Although it is difficult to say for certain how many Americans are engaged in citizen diplomacy, Schodde says the center has looked at census data for some figures. She says tallying figures such as number of Americans studying abroad or travelling outside the U.S. for business, the total is about 63 million. But, she admits, it is a "very subjective number."

    Free dental care for Afghans

    One of those millions honored at the summit in Washington was Dr. James Rolfe. A dentist for more than four decades, Rolfe founded the Afghanistan Dental Relief Project, which provides free dental care to Afghan citizens.

    After travelling to Afghanistan on his own in 2003 and learning that most Afghans had never seen a dentist, he set up a clinic which now treats about 20,000 people a year. He also established a school to train dental assistants, dental laboratory technicians, and dental hygienists from the orphan and widow population.

    "When I started this I thought, 'this is a really great project and a lot of people are going to come and help me with it,'" Rolfe recalls. "It wasn't like that at all. There wasn't money coming in and there wasn't any volunteer pool to draw from. And so basically it was a lot of hard work and money had to come from me and the work had to come from me too."

    That is beginning to change he says, but he still puts most of the money from his own practice in Santa Barbara, California, into the program.

    "I wanted to go and help the people because I knew I could do it," he says. "I knew they needed the help, and I felt like they had been abandoned, even by our own country."

    When there are tensions between nations, Anne Schodde says, citizen diplomats can often directly address major issues like poverty, health, the environment.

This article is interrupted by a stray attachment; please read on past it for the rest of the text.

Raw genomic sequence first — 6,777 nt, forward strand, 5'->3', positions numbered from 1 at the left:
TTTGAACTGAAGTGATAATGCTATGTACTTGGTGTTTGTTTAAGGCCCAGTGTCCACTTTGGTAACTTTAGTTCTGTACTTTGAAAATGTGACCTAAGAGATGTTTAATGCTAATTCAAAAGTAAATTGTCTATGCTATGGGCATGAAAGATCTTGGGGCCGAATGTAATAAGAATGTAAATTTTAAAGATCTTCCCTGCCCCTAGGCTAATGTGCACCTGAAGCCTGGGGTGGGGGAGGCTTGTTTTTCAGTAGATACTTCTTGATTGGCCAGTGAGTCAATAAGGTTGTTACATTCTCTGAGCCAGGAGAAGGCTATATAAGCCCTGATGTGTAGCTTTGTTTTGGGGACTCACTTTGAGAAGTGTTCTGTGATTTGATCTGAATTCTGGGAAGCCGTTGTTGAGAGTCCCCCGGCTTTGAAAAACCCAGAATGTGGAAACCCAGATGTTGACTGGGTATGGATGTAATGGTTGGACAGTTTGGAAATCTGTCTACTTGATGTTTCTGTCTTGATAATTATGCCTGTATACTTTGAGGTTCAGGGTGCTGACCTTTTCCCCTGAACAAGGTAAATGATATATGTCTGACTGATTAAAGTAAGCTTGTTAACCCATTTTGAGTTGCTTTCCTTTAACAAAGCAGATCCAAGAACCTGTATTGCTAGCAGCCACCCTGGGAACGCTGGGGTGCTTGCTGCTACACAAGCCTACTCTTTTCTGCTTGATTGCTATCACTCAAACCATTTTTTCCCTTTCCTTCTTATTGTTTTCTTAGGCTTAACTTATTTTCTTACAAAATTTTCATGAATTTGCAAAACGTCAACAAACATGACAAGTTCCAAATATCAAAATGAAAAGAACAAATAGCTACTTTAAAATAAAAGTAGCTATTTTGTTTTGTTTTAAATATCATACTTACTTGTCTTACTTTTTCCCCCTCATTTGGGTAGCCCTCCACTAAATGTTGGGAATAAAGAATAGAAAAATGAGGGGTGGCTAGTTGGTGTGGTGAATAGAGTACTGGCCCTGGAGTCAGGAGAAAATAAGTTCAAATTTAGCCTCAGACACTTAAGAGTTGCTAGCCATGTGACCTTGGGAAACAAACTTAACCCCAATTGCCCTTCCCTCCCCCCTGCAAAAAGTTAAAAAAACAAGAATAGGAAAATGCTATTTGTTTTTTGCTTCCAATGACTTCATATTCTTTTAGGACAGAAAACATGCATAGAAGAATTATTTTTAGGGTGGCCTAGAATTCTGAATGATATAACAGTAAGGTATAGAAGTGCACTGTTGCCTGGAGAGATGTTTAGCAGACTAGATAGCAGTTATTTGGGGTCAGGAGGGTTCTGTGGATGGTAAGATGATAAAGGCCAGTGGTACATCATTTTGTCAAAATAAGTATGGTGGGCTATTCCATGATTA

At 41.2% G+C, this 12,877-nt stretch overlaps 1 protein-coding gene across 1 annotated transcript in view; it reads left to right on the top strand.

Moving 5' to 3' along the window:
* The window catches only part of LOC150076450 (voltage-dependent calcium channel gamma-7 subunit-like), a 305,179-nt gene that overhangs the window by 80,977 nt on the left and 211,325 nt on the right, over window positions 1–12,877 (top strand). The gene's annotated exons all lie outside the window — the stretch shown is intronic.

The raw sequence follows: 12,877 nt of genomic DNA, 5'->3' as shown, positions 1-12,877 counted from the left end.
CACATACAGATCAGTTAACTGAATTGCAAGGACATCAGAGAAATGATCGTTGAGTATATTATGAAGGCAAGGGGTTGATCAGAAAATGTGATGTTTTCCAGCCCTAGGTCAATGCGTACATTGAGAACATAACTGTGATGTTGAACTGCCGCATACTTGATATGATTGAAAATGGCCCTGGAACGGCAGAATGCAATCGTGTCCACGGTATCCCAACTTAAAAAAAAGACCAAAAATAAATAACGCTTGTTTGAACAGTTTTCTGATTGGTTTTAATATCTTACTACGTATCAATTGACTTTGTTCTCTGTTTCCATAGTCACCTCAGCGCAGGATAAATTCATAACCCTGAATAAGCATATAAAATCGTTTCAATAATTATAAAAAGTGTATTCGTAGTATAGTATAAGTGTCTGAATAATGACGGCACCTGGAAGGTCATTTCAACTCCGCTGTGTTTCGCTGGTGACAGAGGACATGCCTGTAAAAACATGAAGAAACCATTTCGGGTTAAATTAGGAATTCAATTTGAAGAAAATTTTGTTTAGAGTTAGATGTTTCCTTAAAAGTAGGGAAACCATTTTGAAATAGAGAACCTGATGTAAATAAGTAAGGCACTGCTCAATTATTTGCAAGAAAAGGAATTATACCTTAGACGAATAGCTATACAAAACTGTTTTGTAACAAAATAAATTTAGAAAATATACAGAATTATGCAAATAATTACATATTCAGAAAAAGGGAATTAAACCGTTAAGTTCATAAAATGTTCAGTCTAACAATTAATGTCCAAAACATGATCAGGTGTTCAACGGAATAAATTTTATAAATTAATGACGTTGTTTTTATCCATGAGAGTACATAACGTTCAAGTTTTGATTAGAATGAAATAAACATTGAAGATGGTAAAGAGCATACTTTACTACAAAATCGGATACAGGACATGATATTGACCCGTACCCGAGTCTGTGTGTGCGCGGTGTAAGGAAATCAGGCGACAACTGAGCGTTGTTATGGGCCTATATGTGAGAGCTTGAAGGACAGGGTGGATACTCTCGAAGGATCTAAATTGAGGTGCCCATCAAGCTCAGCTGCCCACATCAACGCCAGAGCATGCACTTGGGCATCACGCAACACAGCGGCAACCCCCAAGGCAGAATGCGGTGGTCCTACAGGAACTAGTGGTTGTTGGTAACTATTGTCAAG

"It is eminently clear that our government cannot portray American values and who we are to the rest of the world," she says. "It won't work. If you look at the power of just people working together often progress can be made on very critical issues faster."

    That's why Schodde would like to see another 60 million Americans engaged in citizen diplomacy by 2020.

    You May Like

    How Aleppo Rebels Plan to Withstand Assad's Siege

    Rebels in Aleppo are laying plans to withstand a siege by Syrian President Bashar al-Assad’s forces in likelihood the regime cuts a final main supply line running west of city

    Probe Targeting China's Statistic Head Sparks Concern

    Economists now asking what prompted government to launch an investigation only months after Wang Baoan had been vetted for crucial job

    HRW: Both Sides in Ukraine Conflict Targeted, Used Schools

    Rights group documents how both sides in Ukraine conflict carried out attacks on schools and used them for military purposes

    This forum has been closed.
    Comments
         
    There are no comments in this forum. Be first and add one

    Featured Videos

    Your JavaScript is turned off or you have an old version of Adobe's Flash Player. Get the latest Flash player.